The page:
Let's all wish a happy 50th anniversary to Neil P. Home, a 74-year-old retired ad man in West Caldwell, N.J. For 50 years, Home's hobby has been taking 16 mm. movies of celebrities, many of them from the world of sports. It all began in 1928 when Home bought a camera "to take some home movies." A former quarter-miler at Columbia, he arranged to meet Charlie Paddock—the sprinter known as "the world's fastest human," who was then appearing at a theater in Newark—at a local stadium. "I bought a tape from the five-and-dime store," Home says, "and I made some footage of Paddock doing his famous last-yardage flying leap through the tape."
Since then, Home has gone on to shoot 2,137 more celebrities. He shot Thomas Lipton on his yacht and John McGraw in the Polo Grounds. He got George Gershwin playing Rhapsody in Blue on his own piano and Bernard Baruch sitting on a park bench. Babe Ruth was a big coup because, as Home says, "I found that if I had Babe Ruth I was O.K. in sports." Another coup was Dr. James Naismith. Home heard from one of Naismith's relatives that the doctor was staying at New York's Hotel Commodore. They met, but before they went up to the hotel roof for pictures, Home remembered there was a sporting-goods store on the ground floor. He skedaddled down there and said, "The inventor of basketball is here. Could 1 borrow a basketball?" Home got the ball and took it up to the roof where Naismith tossed it around for the camera.
Horne's footage on celebrities is almost endless. It averages 15 to 25 feet per celebrity and includes Connie Mack, Bill Tilden, Charles Dana Gibson, John D. Rockefeller, Gertrude Ederle, Secretariat winning the Triple Crown, Pope Pius XII, Ty Cobb, Henry Mancini, Billy Sunday, Barbra Streisand, Toots Shor, Winston Churchill, Andy Pafko, F.D.R., Joe Pepitone, Greta Garbo, Red Auerbach, Thomas Edison, Jim Bunning (the day he pitched a perfect game), James J. Jeffries, Tex Rickard, Doc Blanchard, Howard Hughes, Joe Namath, Douglas MacArthur, Ben Hogan, Sunny Jim Fitzsimmons, Grantland Rice, Edgar Rice Burroughs, Edgar Guest ("as wholesome and genial as his poetry would indicate"), Liberace, Luis Tiant, John Philip Sousa, Spencer Tracy, Bobby Fischer, Huey Long and Gump Worsley.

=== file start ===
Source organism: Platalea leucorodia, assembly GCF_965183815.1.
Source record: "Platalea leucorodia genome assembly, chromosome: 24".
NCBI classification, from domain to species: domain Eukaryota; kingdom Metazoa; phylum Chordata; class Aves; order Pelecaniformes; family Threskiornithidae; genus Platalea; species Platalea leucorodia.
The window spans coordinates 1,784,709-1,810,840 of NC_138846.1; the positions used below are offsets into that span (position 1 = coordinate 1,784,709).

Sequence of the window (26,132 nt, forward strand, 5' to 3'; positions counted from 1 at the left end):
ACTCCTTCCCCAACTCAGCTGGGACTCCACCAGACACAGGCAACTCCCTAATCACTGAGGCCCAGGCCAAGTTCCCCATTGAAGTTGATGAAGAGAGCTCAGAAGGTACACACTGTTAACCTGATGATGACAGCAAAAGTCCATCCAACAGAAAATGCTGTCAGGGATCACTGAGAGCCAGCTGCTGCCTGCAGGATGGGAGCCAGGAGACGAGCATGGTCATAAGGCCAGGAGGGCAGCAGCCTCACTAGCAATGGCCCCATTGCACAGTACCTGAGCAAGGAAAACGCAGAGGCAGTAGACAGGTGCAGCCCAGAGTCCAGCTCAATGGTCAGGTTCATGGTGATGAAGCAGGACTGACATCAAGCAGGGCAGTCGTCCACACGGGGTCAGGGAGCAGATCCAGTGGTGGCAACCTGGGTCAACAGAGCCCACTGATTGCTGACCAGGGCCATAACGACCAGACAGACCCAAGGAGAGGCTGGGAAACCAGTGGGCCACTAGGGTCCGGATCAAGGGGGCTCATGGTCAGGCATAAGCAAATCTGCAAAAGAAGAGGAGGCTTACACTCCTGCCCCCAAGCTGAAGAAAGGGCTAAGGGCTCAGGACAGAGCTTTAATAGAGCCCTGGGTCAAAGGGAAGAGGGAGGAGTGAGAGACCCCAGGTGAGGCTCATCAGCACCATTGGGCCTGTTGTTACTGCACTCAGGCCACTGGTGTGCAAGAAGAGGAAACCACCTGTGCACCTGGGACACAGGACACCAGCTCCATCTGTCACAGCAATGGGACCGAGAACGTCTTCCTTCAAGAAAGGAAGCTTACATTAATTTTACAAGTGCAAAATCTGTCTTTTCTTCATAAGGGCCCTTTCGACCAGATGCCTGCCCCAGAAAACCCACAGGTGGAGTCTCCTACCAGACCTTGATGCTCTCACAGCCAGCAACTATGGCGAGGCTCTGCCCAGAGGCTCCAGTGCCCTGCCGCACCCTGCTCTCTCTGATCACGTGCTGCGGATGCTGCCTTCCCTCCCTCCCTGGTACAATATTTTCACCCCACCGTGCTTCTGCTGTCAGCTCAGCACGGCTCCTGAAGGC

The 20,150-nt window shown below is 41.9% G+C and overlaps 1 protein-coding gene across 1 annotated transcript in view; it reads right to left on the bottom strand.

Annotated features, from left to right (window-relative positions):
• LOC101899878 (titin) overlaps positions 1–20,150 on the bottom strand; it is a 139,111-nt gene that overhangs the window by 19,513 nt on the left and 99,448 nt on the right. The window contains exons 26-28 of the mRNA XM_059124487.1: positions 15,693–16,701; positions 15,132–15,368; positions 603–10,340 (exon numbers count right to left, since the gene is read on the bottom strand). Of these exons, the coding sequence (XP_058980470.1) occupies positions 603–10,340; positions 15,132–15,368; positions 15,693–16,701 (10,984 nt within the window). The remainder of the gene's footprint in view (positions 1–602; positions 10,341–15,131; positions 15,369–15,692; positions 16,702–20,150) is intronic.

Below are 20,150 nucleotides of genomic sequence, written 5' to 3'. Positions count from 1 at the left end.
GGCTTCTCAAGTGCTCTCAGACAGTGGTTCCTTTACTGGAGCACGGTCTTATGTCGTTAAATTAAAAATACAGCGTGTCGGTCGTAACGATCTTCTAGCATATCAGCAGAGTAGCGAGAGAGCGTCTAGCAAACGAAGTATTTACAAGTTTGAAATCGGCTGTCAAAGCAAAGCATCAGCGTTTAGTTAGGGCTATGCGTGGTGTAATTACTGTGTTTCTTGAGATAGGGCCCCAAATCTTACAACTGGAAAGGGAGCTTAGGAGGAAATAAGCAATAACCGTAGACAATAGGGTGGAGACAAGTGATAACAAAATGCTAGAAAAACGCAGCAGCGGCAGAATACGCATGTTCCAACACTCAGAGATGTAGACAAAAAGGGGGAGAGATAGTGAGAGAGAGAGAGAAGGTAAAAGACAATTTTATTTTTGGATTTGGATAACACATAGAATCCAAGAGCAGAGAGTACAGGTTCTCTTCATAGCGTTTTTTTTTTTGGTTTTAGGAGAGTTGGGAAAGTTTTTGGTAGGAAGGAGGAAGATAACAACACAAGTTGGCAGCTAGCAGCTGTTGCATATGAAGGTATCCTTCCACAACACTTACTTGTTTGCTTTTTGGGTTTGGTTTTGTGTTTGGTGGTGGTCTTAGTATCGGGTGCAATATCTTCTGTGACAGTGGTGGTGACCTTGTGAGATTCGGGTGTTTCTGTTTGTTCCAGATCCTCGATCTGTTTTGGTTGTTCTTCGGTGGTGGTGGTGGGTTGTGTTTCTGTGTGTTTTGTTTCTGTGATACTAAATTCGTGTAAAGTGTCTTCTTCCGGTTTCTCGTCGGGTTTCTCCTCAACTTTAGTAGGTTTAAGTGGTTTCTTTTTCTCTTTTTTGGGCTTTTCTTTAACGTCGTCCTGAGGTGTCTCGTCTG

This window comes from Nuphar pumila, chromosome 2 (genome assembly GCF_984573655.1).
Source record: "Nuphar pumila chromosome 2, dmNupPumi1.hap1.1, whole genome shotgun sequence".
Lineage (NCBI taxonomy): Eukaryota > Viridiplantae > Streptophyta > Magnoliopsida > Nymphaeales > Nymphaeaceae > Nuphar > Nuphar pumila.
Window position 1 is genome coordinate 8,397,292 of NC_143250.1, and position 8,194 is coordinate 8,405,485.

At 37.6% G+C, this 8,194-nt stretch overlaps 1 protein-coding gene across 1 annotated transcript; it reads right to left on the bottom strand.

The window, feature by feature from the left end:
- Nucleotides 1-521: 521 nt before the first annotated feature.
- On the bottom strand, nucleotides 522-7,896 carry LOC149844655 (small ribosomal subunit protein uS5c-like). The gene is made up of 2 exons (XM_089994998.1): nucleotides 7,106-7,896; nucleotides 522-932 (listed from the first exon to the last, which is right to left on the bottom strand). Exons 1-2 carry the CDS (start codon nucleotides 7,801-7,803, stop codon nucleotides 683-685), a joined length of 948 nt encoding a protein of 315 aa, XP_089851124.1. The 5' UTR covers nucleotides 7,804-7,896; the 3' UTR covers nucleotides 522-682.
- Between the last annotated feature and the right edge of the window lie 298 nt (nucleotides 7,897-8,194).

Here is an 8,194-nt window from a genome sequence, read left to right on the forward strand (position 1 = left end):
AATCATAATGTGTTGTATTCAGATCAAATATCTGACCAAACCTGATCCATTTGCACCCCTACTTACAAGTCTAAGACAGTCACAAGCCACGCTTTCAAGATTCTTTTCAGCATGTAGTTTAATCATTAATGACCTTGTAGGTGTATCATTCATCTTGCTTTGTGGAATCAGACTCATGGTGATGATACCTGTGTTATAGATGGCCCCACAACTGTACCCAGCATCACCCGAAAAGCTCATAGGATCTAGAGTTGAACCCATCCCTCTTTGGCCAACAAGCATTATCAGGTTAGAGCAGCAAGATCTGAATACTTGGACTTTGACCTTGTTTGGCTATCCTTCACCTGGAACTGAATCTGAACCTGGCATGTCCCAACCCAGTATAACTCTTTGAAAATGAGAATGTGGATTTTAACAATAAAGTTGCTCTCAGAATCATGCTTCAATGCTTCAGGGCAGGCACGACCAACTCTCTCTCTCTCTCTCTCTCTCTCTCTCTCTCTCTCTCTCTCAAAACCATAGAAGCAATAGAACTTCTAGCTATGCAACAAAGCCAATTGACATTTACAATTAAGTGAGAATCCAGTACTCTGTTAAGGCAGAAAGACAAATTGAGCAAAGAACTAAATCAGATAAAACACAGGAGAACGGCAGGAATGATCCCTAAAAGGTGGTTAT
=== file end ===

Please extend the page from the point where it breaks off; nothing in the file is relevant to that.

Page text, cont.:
And Home hasn't hung up his camera. Just this season he shot 164 NBA players. "The New Jersey Nets have been very kind to me," he says. "They let me set up just outside the visiting locker room. I can now say I have every coach and the top players in this fine sport."
If you cross a basketball with a snake, do you get a bouncing baby boa?
FIGURING THE ANGLES
In the Olympics and in international track and field meets, sophisticated electronic devices are used to measure distances in the throwing events. Now professor Dave Gibson of the University of Florida's College of Engineering and a staff of professional and student surveyors have come up with almost instant pole vault readings.
Ordinarily, measuring the height of a vault is time-consuming, calling for a ladder or cherry picker so the official can get up to the bar with his tape measure, but Gibson and his colleagues have been able to cut the time drastically by means of two theodolites and a small computer. The theodolites, used by surveyors to measure vertical and horizontal angles, are planted on tripods at a predetermined distance from the bar, and the angle readings are relayed to Gibson. He then punches the reading into the computer and gets a fast printout of the height to the lowest quarter inch.
The system was successfully used at the recent Florida Relays, and Dick Dale of the College of Engineering says, "I watched one instance in which our people had figures in seconds, but because the height was approaching a record level, the officials made their measurements in traditional fashion. They took 20 minutes or more. Our numbers were exactly what they finally came up with. In another instance, the upright scale reported one height and we showed it was an inch low. They corrected fast."